17th Annual History in the Making Conference
Saturday, March 10, 2012
Concordia University, Montreal
“Shattered Spaces: Piecing Together Narratives of Crisis and Change”
As we approach the centenary of the First World War, which fueled a maelstrom of death and destruction on unprecedented scales, we may be inclined to consider the Great War a historical watershed that shattered countless physical and ideological spaces. War, genocide, economic collapse, and natural disasters can all be called shattering forces that catalyze crisis and change.The Concordia University Graduate History Students’ Association is pleased to announce the 17th annual History in the Making Conference. This year’s theme, “Shattered Spaces: Piecing Together Narratives of Crisis and Change”, will investigate the ways that victims of crises have reconciled, reconstructed, or parted with ruptured spaces. These spaces can be physical, through the shattering of populations, institutions, and landscapes, or metaphorical, through the shattering of ethnic, religious, gendered, and ideological spaces. How, then, have political, economic, social, and natural forces brought about crisis and change? By following the trajectory of crisis and change, how might these rupturing experiences be historicized and incorporated into the larger discourse of the shattered space?
We welcome presentation topics that explore a variety of issues:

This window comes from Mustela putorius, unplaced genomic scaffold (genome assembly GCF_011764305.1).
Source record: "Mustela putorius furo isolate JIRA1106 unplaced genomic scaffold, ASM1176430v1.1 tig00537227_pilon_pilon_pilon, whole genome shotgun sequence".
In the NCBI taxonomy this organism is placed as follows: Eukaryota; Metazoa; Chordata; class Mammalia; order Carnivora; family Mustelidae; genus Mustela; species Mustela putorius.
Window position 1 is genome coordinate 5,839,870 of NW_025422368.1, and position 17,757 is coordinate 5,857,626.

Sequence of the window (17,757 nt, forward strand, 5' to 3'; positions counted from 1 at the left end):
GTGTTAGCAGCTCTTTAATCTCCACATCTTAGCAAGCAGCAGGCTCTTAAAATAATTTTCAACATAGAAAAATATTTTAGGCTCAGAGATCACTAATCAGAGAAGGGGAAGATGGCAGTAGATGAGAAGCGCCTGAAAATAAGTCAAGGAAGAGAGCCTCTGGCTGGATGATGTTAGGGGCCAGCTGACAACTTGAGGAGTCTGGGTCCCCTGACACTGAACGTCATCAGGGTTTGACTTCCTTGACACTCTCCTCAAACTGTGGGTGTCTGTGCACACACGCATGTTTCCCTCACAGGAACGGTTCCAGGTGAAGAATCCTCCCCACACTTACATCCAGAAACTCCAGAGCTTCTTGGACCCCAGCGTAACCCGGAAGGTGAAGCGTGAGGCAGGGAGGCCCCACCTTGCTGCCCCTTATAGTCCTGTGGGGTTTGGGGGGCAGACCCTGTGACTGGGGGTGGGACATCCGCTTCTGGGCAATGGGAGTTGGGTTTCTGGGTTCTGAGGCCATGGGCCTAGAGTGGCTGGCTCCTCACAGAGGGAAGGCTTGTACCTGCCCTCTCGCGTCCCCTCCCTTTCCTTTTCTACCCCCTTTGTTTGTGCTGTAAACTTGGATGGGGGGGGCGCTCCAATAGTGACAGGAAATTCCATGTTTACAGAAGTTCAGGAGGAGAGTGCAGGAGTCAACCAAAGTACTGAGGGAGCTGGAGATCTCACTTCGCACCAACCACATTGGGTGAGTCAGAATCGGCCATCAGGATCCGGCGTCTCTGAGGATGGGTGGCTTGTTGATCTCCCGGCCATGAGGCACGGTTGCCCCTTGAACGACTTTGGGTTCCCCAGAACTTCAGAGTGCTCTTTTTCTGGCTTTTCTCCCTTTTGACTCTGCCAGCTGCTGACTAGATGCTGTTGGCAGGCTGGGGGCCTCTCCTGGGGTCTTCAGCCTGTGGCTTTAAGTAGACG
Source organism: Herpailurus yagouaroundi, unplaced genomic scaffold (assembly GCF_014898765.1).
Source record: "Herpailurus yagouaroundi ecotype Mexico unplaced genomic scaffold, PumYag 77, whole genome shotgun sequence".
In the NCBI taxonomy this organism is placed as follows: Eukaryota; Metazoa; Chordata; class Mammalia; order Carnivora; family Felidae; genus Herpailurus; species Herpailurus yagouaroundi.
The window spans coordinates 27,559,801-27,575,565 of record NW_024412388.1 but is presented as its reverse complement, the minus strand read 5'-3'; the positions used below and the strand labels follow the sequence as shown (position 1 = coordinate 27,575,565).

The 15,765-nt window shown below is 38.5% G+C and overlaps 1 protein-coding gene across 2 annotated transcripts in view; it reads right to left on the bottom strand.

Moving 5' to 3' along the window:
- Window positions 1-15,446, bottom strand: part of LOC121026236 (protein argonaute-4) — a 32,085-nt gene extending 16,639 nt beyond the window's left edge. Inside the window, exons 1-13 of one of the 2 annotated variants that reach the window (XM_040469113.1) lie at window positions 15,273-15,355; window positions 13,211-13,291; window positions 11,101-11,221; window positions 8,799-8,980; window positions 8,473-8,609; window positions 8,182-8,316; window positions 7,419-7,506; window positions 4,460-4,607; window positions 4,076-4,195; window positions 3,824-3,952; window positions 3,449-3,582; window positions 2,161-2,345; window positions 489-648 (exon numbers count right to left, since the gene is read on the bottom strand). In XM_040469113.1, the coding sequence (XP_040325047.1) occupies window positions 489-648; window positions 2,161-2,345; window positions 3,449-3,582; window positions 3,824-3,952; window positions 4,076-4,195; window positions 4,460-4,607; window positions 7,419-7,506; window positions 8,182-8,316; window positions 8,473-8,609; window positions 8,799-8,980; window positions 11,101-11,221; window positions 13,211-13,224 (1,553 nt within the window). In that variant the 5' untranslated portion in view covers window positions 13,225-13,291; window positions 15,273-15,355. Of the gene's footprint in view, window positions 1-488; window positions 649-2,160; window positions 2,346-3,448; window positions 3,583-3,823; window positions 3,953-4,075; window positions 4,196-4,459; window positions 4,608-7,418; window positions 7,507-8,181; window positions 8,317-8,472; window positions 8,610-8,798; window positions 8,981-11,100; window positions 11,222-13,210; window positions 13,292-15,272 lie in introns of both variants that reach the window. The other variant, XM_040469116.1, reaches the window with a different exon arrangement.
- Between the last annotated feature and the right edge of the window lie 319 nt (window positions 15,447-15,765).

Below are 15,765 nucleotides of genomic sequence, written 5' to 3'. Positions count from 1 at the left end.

Shattered (physical) spaces:
War, zones of conflict, contentious borderlands, urbanization, natural disasters.
Shattered (social, political, and economic) spaces:
Genocide, coup d’états and regime changes, economic collapse, revolution, social movements, immigration/emigration.
Shattered (ideological) spaces:
Ethnic, religious, gender and sexual identity; memory, stories and oral testimony.
Shattered (transnational) spaces:
The environment, disease, inventions and innovations, media and communication.
We encourage perspectives across all historical disciplines and time periods, as well as cross-disciplinary approaches such as museum studies, art history, and medicine.Candidates must submit a brief biographical sketch (max. 150 words) and a paper abstract (max. 250 words) no later than January 9th, 2012. Successful applicants will be invited to present their papers by January 23rd via e-mail.